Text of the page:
Their words bounced around in my head as we made the three and a half hour journey down to Springfield in the wee hours of Wednesday morning. This was my first trip to Springfield. I had spent the past two months recruiting and planning in preparation for this day, yet I really didn’t know what to expect. Would there be a lot of people? Would everything go as planned? Would it feel like “enough”? That last question had gained additional weight for me since the previous night’s program, especially considering that seven of my housemates decided to take a day off of work to join us on this journey. Would they feel as though their participation was valuable?
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September 2, 2015
Choice, Privilege and the Fight for South Side Trauma Care
By Michal David
On June 3rd of this year I, along with eight other trauma center activists, was arrested for participating in an action of civil disobedience on behalf of the Trauma Care Coalition. During this action we barricaded ourselves into the front lobby of the University of Chicago’s Administration Building. Our goal was to secure a meeting with University President Robert Zimmer to discuss the opening of a life-saving Level-I trauma center at the University of Chicago Medical Center.
We were detained by University and City Police for 45 hours, about four times longer than the average time people in the US are held for actions of civil disobedience. All nine of us were charged with criminal trespassing, mob action and resisting arrest. The 45 hours I spent in jail were some of the most challenging of my life; I was handcuffed to a bench in an interview room for eleven hours, I was denied access to my medications and to adequate food, and I was continuously dehumanized by the officers charged with protecting me. Three days after release from police custody, we all received letters from the University of Chicago informing us that we were permanently banned from the University’s campus as a consequence of our actions. Just this past week, the University sent a private investigator to my home at 7:00am to again deliver a letter explicitly banning me from campus for life.
This is one of the first times I have shared my experience publicly. Following my release, at the urging of my lawyers, I decided to keep a low public-profile until the legal proceedings related to my arrest were concluded. As a result, I have spent the past few months processing what was both a traumatic and empowering experience with family and friends. One of the most common questions I encountered in response to my arrest was ‘Why? Why choose to be arrested?’. As I have not been able to speak publicly to my experience until now, what follows is my attempt to offer an answer to what I think is ultimately a very important question. Read the rest of this entry »
May 4, 2015
By Daniel Kaplan
JCUA Community Organizer
On April 14th, JCUA delivered 200 signatures collected from our members, community partners and allies, to University of Chicago President Robert Zimmer. We want to share more with you about this successful action along with other updates from the past month. We also want to give you more follow-up opportunities, so don’t forget to check them out at the bottom of this blog!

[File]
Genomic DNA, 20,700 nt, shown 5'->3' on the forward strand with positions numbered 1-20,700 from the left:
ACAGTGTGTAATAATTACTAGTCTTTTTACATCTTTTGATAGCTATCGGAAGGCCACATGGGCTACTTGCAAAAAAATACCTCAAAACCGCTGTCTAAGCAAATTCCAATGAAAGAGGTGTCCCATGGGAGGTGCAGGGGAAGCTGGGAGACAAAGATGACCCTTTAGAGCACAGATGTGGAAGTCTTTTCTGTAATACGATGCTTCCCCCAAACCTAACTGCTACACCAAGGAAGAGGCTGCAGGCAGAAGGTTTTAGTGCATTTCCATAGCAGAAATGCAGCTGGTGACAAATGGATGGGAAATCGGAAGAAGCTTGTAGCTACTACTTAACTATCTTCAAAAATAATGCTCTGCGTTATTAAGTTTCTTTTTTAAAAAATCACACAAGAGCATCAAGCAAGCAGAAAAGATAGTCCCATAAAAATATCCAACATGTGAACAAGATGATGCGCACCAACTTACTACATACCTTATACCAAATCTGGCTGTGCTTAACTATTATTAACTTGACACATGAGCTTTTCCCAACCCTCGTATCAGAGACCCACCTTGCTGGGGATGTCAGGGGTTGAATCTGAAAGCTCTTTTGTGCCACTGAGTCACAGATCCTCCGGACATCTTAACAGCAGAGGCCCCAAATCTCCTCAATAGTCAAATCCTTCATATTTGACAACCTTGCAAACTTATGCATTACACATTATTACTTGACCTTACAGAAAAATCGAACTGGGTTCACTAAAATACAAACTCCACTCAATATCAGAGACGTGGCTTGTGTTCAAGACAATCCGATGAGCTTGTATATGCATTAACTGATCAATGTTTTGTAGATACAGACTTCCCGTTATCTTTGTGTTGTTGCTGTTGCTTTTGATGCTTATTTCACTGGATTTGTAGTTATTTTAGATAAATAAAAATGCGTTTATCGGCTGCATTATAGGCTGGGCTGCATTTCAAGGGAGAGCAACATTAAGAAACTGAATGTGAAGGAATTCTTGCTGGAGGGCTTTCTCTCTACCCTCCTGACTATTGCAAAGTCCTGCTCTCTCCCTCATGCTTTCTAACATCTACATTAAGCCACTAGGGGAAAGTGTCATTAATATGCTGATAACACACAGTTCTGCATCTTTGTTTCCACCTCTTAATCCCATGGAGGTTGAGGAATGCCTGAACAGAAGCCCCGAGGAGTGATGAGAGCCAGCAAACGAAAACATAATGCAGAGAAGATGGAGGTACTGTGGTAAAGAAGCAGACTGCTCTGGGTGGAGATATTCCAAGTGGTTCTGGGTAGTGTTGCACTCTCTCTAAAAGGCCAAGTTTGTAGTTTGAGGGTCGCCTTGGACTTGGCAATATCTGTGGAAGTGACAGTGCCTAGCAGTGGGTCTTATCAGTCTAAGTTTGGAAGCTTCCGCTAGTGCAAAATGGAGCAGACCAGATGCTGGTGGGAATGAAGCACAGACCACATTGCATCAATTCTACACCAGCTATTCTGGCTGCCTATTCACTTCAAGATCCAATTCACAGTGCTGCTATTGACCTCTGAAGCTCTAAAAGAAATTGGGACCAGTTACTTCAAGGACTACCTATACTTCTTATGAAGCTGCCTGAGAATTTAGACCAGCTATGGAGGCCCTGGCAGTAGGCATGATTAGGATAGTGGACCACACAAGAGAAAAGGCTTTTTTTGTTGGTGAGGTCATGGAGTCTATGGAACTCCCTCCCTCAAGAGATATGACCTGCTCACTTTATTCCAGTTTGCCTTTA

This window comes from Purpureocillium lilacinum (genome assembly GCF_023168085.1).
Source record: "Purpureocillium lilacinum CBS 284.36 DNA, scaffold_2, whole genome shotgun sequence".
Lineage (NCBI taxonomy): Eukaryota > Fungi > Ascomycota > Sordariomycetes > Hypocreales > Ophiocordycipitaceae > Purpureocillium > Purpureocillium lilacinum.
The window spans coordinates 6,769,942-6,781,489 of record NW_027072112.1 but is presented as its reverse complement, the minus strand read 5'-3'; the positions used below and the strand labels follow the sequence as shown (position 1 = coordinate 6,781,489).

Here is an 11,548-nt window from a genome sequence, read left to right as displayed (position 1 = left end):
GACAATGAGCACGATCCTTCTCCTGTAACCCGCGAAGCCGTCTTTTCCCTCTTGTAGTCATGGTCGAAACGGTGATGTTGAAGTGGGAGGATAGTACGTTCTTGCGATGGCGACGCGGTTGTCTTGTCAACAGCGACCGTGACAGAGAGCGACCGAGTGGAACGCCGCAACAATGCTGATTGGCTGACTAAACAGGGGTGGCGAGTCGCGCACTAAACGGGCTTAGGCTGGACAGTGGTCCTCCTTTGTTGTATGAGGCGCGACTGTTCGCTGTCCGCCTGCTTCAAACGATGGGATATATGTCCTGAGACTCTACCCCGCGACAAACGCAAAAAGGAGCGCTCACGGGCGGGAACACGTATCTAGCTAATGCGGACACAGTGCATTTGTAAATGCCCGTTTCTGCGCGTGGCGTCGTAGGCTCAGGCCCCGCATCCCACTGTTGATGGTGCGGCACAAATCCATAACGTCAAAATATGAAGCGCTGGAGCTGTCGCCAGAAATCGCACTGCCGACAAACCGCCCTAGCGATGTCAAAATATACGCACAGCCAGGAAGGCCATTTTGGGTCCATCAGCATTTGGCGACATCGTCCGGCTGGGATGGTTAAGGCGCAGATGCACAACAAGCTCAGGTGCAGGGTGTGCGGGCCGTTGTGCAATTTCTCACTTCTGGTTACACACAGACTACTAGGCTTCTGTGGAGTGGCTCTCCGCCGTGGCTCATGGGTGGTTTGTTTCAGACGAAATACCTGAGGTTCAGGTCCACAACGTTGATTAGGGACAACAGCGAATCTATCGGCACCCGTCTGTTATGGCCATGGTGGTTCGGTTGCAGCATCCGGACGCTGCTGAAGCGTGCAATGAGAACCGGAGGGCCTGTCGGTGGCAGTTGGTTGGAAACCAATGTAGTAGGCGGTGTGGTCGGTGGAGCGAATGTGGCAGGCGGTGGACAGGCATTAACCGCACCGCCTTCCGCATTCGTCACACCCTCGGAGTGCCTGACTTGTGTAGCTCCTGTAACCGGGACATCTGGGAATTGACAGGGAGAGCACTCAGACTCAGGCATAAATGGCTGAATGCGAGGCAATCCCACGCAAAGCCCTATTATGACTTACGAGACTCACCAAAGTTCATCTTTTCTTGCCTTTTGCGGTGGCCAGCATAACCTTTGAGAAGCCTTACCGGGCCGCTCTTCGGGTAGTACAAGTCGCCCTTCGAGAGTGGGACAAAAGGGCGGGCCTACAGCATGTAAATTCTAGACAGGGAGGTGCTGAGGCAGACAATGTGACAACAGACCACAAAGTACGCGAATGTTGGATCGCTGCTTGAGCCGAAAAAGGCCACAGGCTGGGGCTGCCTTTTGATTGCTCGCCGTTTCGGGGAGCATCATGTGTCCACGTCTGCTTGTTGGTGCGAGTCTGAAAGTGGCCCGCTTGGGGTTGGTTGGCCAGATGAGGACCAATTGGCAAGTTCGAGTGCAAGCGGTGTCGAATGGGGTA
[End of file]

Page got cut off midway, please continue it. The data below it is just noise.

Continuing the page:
JCUA members and other members of the Trauma Care Coalition entered President Zimmer’s office dressed up as Moses and Miriam. Singing, “Go down Moses,” we presented the signatures and called for President Zimmer to meet with the broader Trauma Care Coalition. Check out photos from this action here and a video here.
After this action , the University of Chicago called our office and offered to arrange a meeting with a U of C Vice President (Cristal Thomas) and a senior adviser to President Zimmer (Susan Sher). While we were excited to secure this meeting, the broader coalition had already met with these administrators several times, and the university’s delegates have never followed through on agreements produced in these meetings. The University of Chicago has never agreed to include a key decision maker in any of these meetings, such at President Zimmer, Dean Kenneth Polonsky, or University of Chicago Medical Center President Sharon O’Keefe.
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April 30, 2015
A Reflection on the Campaign for a Level-I Trauma Care Center By Aryeh Bernstein JCUA Member (You can also view this post at Jewschool: Progressive Jews and Views, of which Aryeh is the Senior Editor)
A disproportionate amount of the alarming gun violence in Chicago takes place on the South Side, yet the South Side lacks even a single level one adult trauma center. Consequently, gunshot victims sometimes minutes from death must be transported miles away to Downtown or North Side hospitals. In 2010, after Damien Turner, an 18-year-old resident of the South Side Woodlawn neighborhood, died waiting for an ambulance to drive him ten miles to a downtown hospital instead of two blocks to the University of Chicago Medical Center (UCMC), a grassroots collaboration of community organizations, faith leaders, and University of Chicago student groups began organizing the Trauma Center Coalition, dedicated to reopening a Level 1 adult trauma center at UCMC, the most well-resourced hospital on the South Side. So far, the university has refused. As part of the coalition’s ongoing campaign, last week, dozens of activists gathered on the university’s historic Midway field, for a vigil of prayer and song from different faith traditions. At dusk, participants lit candles to spell out “Trauma Center Now”, right across from the home of U. Chicago President Robert Zimmer, and then camped out for the night. As a representative of coalition partner Jewish Council on Urban Affairs, I was invited to offer a Jewish prayer, which is reproduced here; I read it in both the English and Hebrew. Read the rest of this entry »